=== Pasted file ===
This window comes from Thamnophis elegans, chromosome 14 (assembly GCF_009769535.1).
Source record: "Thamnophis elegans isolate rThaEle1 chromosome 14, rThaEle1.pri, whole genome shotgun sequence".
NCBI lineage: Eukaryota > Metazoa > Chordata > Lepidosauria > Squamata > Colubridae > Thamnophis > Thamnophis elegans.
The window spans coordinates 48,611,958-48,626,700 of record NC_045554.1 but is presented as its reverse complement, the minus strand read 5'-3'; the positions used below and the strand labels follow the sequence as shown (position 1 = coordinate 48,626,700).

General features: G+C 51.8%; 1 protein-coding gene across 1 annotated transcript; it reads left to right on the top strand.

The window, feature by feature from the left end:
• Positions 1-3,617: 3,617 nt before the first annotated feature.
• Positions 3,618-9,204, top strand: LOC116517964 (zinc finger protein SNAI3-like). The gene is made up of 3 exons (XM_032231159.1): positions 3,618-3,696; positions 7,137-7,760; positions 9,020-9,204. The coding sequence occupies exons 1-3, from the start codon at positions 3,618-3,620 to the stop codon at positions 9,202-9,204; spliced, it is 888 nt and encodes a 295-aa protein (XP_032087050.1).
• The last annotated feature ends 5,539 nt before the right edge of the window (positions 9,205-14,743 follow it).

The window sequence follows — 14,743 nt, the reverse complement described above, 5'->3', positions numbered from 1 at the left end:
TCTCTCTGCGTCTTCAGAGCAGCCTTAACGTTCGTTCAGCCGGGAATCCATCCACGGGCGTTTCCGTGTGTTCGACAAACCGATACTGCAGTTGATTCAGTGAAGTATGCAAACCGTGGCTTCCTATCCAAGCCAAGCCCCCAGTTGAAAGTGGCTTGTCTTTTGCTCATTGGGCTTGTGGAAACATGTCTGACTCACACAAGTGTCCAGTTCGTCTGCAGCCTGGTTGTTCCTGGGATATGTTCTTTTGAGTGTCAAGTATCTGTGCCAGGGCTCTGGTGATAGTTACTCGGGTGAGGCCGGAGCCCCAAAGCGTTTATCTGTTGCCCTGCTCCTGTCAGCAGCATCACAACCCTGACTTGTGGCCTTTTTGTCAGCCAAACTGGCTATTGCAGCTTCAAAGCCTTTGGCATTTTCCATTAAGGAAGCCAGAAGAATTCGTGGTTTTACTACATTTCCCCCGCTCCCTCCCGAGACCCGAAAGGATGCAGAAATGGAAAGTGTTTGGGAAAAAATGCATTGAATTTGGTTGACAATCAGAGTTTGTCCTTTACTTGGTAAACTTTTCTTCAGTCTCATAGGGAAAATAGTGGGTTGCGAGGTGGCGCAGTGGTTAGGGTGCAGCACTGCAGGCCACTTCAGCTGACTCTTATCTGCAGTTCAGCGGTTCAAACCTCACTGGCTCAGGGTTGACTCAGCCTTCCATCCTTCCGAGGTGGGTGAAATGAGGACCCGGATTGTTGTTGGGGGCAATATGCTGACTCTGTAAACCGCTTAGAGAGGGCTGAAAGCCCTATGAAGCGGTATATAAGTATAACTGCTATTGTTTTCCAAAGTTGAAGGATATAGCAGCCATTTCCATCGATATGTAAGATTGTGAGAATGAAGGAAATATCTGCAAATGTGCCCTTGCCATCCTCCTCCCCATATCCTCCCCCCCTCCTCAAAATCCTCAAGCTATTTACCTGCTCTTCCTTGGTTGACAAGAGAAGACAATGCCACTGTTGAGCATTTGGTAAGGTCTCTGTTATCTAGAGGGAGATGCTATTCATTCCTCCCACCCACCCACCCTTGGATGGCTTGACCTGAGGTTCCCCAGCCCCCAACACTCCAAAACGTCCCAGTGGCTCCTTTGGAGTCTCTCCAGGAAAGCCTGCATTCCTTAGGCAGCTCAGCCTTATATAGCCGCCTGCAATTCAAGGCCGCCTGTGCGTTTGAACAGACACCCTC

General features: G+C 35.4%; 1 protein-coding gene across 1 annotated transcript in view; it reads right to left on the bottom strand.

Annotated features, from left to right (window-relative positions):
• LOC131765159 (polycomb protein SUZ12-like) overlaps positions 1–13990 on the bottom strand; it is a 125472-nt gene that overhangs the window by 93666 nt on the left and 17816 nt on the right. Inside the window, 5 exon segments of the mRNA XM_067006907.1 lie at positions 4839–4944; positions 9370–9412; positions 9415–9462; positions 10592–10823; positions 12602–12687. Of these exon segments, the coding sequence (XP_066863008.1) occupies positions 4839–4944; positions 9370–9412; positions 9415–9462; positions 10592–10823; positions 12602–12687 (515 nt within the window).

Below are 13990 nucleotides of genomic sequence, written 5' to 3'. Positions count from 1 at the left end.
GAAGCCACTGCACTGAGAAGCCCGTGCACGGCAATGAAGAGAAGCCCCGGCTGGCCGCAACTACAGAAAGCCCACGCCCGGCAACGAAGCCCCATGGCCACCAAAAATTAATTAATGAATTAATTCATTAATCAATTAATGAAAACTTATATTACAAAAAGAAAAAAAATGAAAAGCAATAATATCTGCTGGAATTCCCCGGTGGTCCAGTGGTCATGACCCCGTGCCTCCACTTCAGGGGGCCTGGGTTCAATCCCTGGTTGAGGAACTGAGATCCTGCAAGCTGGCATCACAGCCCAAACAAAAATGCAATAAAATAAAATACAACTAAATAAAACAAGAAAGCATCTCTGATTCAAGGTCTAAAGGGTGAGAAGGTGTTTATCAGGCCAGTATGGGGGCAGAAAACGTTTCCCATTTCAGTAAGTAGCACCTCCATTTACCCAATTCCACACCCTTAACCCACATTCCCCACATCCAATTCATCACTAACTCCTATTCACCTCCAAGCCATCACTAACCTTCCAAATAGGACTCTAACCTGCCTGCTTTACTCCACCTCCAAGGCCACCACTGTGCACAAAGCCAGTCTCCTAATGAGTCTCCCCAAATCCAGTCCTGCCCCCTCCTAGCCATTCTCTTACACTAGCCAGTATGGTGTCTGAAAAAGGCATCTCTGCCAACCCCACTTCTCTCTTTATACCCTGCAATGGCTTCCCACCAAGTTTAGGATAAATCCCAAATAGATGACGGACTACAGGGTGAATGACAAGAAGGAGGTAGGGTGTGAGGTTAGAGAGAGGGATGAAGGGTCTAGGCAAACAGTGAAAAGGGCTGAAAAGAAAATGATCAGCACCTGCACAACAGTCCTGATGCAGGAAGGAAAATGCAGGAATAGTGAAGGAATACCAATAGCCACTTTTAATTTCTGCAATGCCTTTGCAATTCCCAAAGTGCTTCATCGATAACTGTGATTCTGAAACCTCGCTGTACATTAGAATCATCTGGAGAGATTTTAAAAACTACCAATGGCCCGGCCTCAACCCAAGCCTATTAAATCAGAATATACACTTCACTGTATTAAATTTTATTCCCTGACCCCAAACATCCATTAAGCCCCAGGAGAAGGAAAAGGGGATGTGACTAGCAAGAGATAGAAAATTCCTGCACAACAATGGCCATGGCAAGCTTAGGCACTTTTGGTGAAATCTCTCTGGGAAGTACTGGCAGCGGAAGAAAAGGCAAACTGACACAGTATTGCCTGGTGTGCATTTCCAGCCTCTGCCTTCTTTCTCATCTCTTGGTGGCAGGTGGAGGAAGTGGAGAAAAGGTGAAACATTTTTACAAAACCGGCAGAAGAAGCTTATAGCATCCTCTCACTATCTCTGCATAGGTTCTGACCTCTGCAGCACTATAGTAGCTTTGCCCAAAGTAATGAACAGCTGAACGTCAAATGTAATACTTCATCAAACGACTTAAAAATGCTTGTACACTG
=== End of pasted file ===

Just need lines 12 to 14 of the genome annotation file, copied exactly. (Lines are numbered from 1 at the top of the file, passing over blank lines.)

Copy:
General features: G+C 35.4%; 1 protein-coding gene across 1 annotated transcript in view; it reads right to left on the bottom strand.

Annotated features, from left to right (window-relative positions):
• LOC131765159 (polycomb protein SUZ12-like) overlaps positions 1–13990 on the bottom strand; it is a 125472-nt gene that overhangs the window by 93666 nt on the left and 17816 nt on the right. Inside the window, 5 exon segments of the mRNA XM_067006907.1 lie at positions 4839–4944; positions 9370–9412; positions 9415–9462; positions 10592–10823; positions 12602–12687. Of these exon segments, the coding sequence (XP_066863008.1) occupies positions 4839–4944; positions 9370–9412; positions 9415–9462; positions 10592–10823; positions 12602–12687 (515 nt within the window).